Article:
Just as Clarissa calls her present life into question, things take a sudden and unexpected turn when she’s asked by her bosses to spend six months abroad. From that moment Clarissa’s life changes dramatically. The introduction to new friends has her embarking on a journey of intimate rediscovery; a journey which, by the end of the series, will ultimately introduce her to an entirely new and lasting understanding of personal happiness and fulfilment. A private life is a happy life.
Author: Julie Coons
Title: This Does Not Leave This House
Genre(s): Nonfiction; Autobiography; Memoir
*Not suitable for children under the age of 18
A bold and emotional telling that will leave a big impression on readers
I do not normally review autobiographies, but when Julie reached out to me with a description of her book, I could not resist taking a deeper look into her tumultuous past and how she overcame so much adversity. This book is most certainly not for the faint of heart, but I also know the experiences Julie outlines are incredibly common and should be talked about more in society. Rape and abuse are things we all cringe at and feel sorrowful about, but it has also become a taboo subject that does not receive the amount of attention it deserves. People who take a stand against these crimes and reveal their own experiences are incredibly brave and that is exactly what Julie did.
Julie illustrates her life events from the time she was a small child until she became an adult. Readers gain insight into the life of a victim and the consequences that occur of the mind, body, and soul when one is abused and taken advantage of. She creates vivid and painfully detailed descriptions of what she endured that at times made it difficult for me to read through. But the outcome of her bravery and strength to move forward was well worth the sorrow I had from reading about the abuse. This book is a true testament to the endurance a survivor must have to not only overcome their past, but to rebuild themselves into what they want to be and not what the abuse has shaped them into.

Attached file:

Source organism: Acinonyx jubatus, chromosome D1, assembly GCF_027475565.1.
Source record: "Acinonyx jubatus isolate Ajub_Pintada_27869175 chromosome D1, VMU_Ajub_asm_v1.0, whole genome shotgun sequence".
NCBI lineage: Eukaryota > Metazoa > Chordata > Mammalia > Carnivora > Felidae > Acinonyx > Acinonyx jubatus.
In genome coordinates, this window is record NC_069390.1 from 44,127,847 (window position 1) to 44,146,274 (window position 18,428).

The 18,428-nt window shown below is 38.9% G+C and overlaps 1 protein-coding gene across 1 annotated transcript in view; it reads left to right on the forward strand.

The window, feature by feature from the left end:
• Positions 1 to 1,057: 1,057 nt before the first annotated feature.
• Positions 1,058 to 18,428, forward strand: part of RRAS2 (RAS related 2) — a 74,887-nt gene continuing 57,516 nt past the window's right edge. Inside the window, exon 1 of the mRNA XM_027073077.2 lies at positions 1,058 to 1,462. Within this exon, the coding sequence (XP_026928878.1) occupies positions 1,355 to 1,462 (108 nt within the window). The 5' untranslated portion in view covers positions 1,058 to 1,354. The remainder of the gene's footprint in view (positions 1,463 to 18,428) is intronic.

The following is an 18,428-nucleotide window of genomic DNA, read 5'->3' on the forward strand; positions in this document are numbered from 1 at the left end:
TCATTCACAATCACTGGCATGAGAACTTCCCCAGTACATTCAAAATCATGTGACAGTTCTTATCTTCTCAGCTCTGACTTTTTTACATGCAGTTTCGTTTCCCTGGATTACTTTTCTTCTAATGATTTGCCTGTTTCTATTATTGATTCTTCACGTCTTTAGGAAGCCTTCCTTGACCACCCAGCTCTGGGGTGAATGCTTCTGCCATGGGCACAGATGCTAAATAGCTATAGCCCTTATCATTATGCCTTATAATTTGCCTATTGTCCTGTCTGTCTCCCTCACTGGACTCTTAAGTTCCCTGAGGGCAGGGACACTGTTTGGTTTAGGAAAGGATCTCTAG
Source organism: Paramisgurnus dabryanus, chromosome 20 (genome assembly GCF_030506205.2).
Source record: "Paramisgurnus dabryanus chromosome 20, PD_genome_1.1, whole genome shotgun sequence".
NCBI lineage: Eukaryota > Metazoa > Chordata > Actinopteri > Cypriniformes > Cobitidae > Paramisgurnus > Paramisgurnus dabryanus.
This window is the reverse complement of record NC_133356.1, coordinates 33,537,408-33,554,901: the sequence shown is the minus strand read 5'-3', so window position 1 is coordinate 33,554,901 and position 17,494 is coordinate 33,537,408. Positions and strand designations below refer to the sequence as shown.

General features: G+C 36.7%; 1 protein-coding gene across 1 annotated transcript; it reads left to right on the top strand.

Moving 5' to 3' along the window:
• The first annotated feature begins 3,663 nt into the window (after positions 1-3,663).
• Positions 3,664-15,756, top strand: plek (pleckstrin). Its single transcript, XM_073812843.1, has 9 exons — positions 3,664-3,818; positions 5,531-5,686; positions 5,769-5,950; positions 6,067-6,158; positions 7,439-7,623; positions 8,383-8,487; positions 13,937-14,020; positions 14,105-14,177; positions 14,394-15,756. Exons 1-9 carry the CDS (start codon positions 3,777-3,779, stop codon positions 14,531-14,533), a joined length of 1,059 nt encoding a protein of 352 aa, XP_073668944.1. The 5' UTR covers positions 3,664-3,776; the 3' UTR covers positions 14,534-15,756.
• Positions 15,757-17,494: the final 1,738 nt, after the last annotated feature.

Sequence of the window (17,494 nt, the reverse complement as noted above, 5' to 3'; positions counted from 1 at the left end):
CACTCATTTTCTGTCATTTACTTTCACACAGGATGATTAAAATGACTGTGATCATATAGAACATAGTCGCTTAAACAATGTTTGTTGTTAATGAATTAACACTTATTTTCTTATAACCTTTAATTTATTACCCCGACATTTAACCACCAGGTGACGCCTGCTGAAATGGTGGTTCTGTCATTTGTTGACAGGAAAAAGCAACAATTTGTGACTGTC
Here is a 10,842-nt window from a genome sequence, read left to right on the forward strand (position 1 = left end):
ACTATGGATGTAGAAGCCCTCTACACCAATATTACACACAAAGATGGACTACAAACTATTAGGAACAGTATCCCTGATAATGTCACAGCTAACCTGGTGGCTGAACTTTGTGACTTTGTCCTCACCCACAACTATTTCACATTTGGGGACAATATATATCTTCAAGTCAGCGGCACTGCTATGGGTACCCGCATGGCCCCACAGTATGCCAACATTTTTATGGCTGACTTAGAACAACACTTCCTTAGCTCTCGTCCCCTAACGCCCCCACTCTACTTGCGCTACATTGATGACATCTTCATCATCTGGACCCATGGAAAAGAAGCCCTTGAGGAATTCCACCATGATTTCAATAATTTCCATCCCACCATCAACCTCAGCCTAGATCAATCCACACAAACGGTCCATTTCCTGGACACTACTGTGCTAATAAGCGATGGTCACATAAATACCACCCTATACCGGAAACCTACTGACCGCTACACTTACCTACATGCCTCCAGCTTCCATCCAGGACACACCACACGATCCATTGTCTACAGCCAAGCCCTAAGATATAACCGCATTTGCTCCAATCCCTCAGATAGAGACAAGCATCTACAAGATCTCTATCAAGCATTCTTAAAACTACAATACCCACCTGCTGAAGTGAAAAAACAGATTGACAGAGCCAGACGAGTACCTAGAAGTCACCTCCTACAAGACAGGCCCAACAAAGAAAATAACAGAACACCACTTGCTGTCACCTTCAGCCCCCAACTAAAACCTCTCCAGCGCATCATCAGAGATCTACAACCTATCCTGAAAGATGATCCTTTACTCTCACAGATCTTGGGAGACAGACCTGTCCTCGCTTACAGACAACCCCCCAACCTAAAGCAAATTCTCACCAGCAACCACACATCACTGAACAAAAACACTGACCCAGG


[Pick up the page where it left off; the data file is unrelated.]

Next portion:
I would highly recommend for everyone to read this book to gain a greater understanding of what survivors of abuse go through. This is a harrowing story of a woman who was taken advantage of by multiple people, who was not shown the truth and goodness of love, and who despite all her adversities triumphed and came out on top. The memories of abuse will never go away, but they can be great teachers to motivate and influence us to make positive changes.
How does a little girl survive an abusive mother, Catholic school, rape, and a near-death experience?
Raised by an abusive, narcissistic mother (who once tried to trick her into having an abortion), Julie Coons was also raped in college by a stranger and later married an abusive man who threatened to kill her if she ever tried to leave.
Suffering from physical and mental torment resulting in very low self-esteem, Julie often felt so completely alone during the many struggles of her life that she tried to take her own life.
This book is her true story—telling all the secrets she was never allowed to tell to encourage and motivate others to heal their own lives and break the cycle of abuse.
Her story shows that there is hope and life after abuse.
Now that the secrets are finally out, Julie has found freedom.
So can you.
This Does Not Leave This House is a raw, poignant, and secret-revealing memoir written to lead a movement to break the silence of abuse and finally end its vicious cycle. With strength and resiliency, Coons provides a voice for the silent abused, letting them know they’re not alone. Justice and hope can prevail. The abused can become victorious.
Currently Reading Empire of Storms by Sarah J Maas
I am a lover of the written word. This is my space to pursue my love of reading through book reviews and literary discussions with my fellow readers.